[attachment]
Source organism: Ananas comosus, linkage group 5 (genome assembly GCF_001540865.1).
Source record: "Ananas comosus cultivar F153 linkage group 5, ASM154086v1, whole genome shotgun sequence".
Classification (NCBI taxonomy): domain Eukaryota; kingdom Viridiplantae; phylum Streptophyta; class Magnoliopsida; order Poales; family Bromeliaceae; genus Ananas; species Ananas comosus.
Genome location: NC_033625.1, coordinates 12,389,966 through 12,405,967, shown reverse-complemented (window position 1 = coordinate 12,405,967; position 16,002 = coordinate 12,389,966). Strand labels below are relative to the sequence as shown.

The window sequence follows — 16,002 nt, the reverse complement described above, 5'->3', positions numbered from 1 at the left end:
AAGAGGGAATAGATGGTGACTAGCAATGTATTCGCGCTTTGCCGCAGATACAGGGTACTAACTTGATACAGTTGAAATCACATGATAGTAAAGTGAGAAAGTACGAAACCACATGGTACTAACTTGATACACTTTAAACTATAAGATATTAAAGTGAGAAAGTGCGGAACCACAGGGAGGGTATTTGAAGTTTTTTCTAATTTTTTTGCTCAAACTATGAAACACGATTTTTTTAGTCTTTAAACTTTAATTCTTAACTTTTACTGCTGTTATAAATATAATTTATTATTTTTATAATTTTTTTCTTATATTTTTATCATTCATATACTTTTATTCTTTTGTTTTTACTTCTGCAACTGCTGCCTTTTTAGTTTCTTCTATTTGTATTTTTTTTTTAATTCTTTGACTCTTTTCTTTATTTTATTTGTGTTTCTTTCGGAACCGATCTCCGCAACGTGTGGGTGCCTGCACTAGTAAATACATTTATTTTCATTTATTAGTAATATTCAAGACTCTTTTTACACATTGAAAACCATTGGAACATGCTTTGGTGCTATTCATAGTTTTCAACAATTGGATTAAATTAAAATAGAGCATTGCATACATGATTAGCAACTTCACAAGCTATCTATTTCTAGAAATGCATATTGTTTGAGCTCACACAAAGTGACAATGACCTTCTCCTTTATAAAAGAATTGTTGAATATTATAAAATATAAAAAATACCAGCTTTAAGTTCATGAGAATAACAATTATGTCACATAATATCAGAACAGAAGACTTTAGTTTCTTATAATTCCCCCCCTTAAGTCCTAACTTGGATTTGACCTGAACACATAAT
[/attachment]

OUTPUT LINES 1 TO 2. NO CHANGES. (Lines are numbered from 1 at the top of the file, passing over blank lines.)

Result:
Source organism: Ananas comosus, linkage group 5 (genome assembly GCF_001540865.1).
Source record: "Ananas comosus cultivar F153 linkage group 5, ASM154086v1, whole genome shotgun sequence".